Technocrats and Technology II

In my previous post I outlined some of the problems facing the energy sector in terms of determining the best course of action in the wake of the Fukushima reactor disaster. One of the solutions was to create a group of experts to determine the best mixtures of technologies and sources of energy. However, there are clearly flaws with this methodology. First, there’s the problem of trust in these experts. Second, there’s obviously a lack of input from the general public. Third, there’s problems with selecting technologies themselves.

As I mentioned yesterday, experts can claim many different things and using the right language can make something that’s incredible sound credible. When these experts put out information or opinions how can we trust it? Can we be sure they aren’t on the pay roll of big oil or big coal? If these experts are university professors how can we be sure they aren’t part of some global warming conspiracy? I think that it’s obvious there will be influences from oil and coal. These are to be expected and the goal should be to actually welcome them into the discussion. We should attempt to include them, however we need to give them the same weight of opinion with their obvious bias as any other expert on the panel. The difference is that we want it to be known that they are going to be rooting for oil/coal. Why? because we can more easily critically analyze their economic data knowing for sure where it comes from. This goes the same for a scientist that is heavily pushing solar or wind energy. We should know that they support it so we can have an honest discussion.

Public participation is a huge problem as well. Without proper support from local groups, agencies and governments a promising energy program and be killed. “Not In My Back Yard” (NIMBY) is always a hugely successful counter attack to many of green energy programs. People don’t want to have giant windmills over looking the beautiful landscape or oceanscape they cherish. Understanding these concerns and getting input into the the process from the public can lead to greater social acceptance of a plan. Also, making it clear who the information is coming from also will improve the tone of conversations. Without the clarity of information sources public opinion can quickly turn from a project.

Finally, what technologies should we use? Public opinion and vested interest in legacy technologies is very difficult to overcome. Especially when a technology like solar energy is more expensive than coal power, and has less consistent energy profiles. Of the solar technologies how do we select which technology is the best? How do we pick the right nuclear power plants? There are many different technologies out there competing. There is not a clear which technology a government plan should invest in. We are likely to pick a loser technology. However, we still need to choose something. I have mentioned it previously some ways to select technology. I’ll discuss more of that in my next post.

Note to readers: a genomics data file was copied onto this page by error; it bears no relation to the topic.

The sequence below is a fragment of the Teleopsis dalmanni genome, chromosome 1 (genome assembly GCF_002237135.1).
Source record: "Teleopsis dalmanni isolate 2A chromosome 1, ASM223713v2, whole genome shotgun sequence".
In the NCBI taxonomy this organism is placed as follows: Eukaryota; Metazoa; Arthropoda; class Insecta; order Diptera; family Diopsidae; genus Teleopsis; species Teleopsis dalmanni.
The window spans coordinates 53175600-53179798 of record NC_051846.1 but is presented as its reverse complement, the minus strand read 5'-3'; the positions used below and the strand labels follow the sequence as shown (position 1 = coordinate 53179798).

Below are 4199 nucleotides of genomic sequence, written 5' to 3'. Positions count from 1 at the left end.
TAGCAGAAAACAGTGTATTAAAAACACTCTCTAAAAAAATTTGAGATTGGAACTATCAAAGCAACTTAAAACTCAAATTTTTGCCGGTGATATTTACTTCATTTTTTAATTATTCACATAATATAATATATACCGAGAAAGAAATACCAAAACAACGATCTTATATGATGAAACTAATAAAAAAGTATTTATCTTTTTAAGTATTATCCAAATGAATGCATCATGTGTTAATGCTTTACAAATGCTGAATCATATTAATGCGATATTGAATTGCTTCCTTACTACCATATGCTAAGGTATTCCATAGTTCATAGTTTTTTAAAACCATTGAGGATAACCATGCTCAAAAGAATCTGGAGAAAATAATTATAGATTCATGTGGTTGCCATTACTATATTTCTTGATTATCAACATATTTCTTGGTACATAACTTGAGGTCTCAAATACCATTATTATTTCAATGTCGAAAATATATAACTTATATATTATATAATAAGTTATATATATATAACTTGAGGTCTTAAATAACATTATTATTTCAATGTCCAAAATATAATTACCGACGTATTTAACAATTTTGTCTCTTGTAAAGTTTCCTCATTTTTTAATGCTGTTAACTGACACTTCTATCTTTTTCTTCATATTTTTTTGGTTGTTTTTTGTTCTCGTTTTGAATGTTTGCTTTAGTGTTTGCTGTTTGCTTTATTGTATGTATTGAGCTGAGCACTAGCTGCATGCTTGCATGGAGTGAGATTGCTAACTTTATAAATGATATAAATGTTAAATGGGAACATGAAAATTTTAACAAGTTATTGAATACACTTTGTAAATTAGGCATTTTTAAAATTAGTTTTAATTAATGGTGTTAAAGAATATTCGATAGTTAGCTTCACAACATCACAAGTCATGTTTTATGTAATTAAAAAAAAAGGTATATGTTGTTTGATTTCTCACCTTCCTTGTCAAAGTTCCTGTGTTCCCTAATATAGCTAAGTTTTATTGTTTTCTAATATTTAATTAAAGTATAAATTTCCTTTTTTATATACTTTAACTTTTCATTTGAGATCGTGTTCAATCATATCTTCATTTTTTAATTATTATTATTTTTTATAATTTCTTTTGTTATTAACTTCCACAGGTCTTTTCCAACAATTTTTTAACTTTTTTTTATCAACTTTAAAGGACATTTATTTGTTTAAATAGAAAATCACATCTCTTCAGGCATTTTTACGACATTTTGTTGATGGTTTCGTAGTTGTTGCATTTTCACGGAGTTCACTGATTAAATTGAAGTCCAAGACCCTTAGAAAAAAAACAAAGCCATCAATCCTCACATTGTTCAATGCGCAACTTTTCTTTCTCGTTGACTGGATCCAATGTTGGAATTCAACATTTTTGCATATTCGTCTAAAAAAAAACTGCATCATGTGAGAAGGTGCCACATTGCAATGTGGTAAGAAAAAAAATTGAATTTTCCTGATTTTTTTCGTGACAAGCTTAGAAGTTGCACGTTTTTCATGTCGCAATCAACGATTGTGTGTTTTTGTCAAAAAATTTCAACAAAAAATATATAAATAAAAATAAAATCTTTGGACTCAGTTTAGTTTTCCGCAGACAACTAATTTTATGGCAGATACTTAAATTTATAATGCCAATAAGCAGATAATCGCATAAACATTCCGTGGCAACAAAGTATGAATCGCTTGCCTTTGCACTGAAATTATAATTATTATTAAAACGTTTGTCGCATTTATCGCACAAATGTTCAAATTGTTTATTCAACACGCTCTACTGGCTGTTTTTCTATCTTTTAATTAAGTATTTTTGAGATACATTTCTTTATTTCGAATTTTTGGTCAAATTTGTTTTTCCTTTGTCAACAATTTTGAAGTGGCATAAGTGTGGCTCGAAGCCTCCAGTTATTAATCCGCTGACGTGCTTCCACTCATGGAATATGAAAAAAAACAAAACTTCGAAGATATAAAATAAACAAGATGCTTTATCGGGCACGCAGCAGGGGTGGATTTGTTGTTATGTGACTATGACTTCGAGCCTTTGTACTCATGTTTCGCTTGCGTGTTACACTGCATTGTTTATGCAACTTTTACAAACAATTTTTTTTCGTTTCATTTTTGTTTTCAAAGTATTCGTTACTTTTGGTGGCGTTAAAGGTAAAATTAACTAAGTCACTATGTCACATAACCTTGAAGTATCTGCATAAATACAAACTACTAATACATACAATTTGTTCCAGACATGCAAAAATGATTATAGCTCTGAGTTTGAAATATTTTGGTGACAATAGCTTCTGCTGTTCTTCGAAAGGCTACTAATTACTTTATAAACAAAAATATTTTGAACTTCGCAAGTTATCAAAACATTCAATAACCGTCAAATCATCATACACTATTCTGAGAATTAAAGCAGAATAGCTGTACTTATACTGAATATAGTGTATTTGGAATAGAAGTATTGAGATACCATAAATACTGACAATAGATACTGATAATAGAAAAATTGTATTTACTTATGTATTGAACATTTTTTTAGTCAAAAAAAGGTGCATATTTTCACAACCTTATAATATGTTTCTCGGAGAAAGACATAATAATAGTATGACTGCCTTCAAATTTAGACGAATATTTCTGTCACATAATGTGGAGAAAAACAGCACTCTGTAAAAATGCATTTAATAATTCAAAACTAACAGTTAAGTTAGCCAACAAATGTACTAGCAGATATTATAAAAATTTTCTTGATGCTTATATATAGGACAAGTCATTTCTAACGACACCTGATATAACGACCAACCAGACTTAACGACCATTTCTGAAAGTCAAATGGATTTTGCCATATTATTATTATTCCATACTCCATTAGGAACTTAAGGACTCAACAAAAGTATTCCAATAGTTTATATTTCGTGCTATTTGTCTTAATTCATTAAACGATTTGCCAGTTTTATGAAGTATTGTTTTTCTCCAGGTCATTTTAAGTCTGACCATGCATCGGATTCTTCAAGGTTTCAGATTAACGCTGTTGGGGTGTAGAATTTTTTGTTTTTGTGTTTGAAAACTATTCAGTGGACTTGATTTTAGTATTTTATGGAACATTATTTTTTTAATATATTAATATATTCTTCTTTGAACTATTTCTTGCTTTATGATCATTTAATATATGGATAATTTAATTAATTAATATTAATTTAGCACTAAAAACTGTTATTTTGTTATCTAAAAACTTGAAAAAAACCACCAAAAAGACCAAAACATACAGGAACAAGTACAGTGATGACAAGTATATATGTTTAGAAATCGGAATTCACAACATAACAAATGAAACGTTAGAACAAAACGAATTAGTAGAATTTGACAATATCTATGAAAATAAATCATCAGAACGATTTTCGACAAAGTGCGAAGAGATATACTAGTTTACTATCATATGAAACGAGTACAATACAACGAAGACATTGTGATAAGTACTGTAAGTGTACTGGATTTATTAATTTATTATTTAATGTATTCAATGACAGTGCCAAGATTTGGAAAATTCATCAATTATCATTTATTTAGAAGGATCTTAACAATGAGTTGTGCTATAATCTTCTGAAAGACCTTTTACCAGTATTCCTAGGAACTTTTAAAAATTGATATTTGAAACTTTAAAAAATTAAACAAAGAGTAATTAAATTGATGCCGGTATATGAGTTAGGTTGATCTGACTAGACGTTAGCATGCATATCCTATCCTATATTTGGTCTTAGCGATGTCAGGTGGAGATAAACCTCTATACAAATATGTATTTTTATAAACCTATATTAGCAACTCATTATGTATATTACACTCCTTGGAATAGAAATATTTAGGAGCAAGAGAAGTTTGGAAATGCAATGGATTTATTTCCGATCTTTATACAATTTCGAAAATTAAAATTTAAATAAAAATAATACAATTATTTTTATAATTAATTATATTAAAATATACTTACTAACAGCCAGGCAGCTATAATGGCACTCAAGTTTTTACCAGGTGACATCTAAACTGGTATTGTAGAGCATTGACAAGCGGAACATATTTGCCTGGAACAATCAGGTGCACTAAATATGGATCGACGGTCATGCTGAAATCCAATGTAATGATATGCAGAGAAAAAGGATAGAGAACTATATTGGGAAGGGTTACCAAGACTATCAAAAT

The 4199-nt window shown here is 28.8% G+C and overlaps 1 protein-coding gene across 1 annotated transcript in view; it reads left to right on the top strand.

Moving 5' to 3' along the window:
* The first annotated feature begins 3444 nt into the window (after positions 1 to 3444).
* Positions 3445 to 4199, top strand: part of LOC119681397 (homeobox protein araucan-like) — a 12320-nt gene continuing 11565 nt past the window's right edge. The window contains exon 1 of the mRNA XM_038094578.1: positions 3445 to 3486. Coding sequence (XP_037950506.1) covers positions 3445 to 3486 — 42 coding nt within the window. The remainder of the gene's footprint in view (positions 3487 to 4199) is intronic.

Technocrats and Technology

On my way back from Oktoberfest, which was awesome, my fellow car passengers discussed the decision by Germany to phase out nuclear energy over time. We all felt that this was an incredibly stupid long term decision. We agreed that it was a knee jerk reaction to the nuclear disaster at Fukushima. However, this raised some other questions about how to enact energy policy choices as well as other technology/science policies. We mostly focused on energy as that was the topic of interest, but it really does spill over to most scientific/technology policies at a national level.

The obvious solution to most engineers is to set up a panel of experts and have them come up with the best choices for energy sources. There are some flaws to this line of thinking, sadly. First, who selects these experts? Let’s use the US as a model country in this regard. There will be a huge battle over what experts should be included in the panel. If it has to be split 50/50 between experts selected by the Republicans and Democrats we’ll most likely have a group of lobbyists for the Oil and Gas industries from the Republicans, and a mixture of wind and solar experts from the Democrats. Nuclear energy maybe completely left off the radar. Even though there are tons of technologies out there that are hugely safer than the Fukushima nuclear reactors.

Additionally, nuclear energy has a stigma associated with it due to Three Mile Island, Chernobyl and now Fukushima. It doesn’t matter that coal is as destructive or that oil and natural gas extraction causes almost immediate negative impacts in the local environment. Why? Because these are huge job creation industries and also have been legitimatized over the course of the past 100+ years in many regions. For example in Pennsylvania, where Three Mile Island resides, coal is a way of life for many people. It has been an occupation that many people have been doing all their lives. There are nuclear facilities in the state still, but they are viewed with much more skepticism, lack of trust and fear by local residents.

Many engineers are something of a technocrat, where they believe that technology can solve a huge number of issues and that technology experts should be making many policy decisions related to technology issues. These technocrats are viewed with skepticism from the broader public. In many cases there are huge debates over the sources of the data and the reports which accompany many of these technology experts. In the case of GMO, even when the public is given information from both sides it is not trusted. Why? because people have lost faith in their governments and believe that there are scientific conspiracies to enact practices that are dangerous.

In my next blog I’ll discuss some more issues with these topics. I’ll go into some detail of cases where large differences in views were eventually over come.